South Island, northwest coast
cruising quietly down this deserted road
by dazzling pools strung between cliff and sea;
resting where the kissing waves
flirt with blazing sand
steak sizzling on the primus
sipping hot tea,
sleeping nights in the old car
out in the wild alone and free.

One of those casual New Zealand signs,
‘Knuckle Hill Lookout’
diverts me off the metalled road
onto a smoking gravel track
winding and spiralling
from hill to terrifying hill
wheels a fearsome slip
from a gasp high precipice.
On & on and up & up,
no turning place, no turning back,
until at last the bonnet drops
onto a car park
shelved in the mountainside.
A sigh and a pause
for the heart to regain its beat.

Another sign fingers a gap in the bush
beyond which the hill spires on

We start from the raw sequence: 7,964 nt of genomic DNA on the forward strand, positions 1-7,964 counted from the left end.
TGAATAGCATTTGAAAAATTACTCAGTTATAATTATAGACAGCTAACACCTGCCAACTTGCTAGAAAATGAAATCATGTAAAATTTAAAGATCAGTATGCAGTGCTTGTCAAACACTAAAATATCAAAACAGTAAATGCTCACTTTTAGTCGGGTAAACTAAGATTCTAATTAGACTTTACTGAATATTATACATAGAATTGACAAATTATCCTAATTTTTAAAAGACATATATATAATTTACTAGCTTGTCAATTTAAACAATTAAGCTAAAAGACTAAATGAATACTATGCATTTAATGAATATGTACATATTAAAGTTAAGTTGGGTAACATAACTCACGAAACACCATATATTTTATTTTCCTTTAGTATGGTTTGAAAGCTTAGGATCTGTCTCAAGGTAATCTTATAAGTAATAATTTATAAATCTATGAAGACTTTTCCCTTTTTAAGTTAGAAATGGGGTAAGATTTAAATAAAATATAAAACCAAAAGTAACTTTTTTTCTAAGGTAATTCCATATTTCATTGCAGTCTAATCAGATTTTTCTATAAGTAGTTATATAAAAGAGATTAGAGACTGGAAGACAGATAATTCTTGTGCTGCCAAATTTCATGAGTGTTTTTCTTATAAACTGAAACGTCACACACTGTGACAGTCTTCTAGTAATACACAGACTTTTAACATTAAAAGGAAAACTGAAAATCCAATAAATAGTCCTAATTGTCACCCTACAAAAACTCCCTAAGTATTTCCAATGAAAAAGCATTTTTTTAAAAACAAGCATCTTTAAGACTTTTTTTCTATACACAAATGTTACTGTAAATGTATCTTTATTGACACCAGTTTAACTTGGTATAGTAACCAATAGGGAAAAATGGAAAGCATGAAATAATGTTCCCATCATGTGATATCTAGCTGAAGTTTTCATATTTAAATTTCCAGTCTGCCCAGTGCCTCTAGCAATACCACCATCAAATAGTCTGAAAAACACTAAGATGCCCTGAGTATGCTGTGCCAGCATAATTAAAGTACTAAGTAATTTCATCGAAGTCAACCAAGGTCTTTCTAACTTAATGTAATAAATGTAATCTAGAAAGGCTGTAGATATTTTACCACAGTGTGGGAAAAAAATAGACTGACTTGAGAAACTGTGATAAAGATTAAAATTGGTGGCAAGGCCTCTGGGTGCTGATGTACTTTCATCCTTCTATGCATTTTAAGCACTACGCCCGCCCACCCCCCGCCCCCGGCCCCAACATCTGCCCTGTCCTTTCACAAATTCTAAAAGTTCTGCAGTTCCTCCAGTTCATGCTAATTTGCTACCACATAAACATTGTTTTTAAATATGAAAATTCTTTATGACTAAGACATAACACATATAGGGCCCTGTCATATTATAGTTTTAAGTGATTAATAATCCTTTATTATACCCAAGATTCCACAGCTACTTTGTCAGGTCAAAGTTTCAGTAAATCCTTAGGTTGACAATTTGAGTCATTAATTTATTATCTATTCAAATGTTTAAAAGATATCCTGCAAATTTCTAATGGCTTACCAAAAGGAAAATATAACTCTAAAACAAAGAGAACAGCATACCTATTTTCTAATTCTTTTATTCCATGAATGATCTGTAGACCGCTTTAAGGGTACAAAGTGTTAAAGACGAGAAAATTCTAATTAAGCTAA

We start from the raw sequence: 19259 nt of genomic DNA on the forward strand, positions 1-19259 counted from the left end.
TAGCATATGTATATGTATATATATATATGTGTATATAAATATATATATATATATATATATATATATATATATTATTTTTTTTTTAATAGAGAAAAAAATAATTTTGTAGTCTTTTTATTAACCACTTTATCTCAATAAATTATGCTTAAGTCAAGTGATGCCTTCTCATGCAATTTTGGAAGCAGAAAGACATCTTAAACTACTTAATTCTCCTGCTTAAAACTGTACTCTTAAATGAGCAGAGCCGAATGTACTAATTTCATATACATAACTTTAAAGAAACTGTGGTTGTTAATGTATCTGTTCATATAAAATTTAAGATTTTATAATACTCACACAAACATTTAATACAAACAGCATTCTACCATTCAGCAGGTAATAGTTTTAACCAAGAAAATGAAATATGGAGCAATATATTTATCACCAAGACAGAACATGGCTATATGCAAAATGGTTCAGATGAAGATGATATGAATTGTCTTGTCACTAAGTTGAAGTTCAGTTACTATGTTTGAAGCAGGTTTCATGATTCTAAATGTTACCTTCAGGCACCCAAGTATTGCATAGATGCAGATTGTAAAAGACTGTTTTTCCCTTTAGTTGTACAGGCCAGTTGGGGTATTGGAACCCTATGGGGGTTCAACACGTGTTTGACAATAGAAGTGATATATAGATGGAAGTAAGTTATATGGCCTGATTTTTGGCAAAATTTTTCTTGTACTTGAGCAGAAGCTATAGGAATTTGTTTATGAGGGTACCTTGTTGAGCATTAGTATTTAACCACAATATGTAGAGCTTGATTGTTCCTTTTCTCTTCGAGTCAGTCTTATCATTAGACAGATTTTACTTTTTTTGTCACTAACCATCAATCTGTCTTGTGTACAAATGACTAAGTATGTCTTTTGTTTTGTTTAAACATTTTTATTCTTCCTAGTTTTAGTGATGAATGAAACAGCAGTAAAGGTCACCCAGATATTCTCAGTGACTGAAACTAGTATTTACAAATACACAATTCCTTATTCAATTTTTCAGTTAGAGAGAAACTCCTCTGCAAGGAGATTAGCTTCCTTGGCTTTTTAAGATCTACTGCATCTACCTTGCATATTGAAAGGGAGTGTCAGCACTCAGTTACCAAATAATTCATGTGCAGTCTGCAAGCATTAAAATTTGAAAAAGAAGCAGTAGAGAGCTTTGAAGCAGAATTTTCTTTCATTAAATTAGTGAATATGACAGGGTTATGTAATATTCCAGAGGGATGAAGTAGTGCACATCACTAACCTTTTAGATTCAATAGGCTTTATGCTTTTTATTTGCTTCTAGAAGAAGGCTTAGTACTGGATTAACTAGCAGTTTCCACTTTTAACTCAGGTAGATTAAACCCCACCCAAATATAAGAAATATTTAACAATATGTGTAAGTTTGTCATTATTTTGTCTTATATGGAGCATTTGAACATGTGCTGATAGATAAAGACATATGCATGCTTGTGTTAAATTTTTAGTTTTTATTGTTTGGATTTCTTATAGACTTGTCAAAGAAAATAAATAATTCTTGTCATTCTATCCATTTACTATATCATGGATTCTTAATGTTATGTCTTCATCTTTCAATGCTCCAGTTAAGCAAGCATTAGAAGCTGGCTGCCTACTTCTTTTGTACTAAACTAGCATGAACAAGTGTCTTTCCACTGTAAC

and a pathway cut by boots and rain
snakes impossibly up to a scalded sky.
Gasp to gasp I climb the laddered scree
dragging my bruised and aching legs,
reaching for breath in my rasping lungs,
scratching the stones with my fingernails
grasping at last, a bed-flat rock
on the petrifying peak.

The curving sky swoops down
to the earth’s trembling edge
and the swelling lungs of the sea
send salt-breath over the necklaced lakes
and peace scales the unsuspecting cliffs
floats easily up the towering hill
and settles silently on me.
Insignificant, I sit for hours
where no other animal stirs
absorbing the landscape’s immensity,
swelling with its silent power.

When the falling sun salmons
the crystal mountain tops
and long purple shadows
point eastwards over the bush,
fearlessly I stride back down the path
drive back down with careless confidence
to the sign that pointed me
to heaven.


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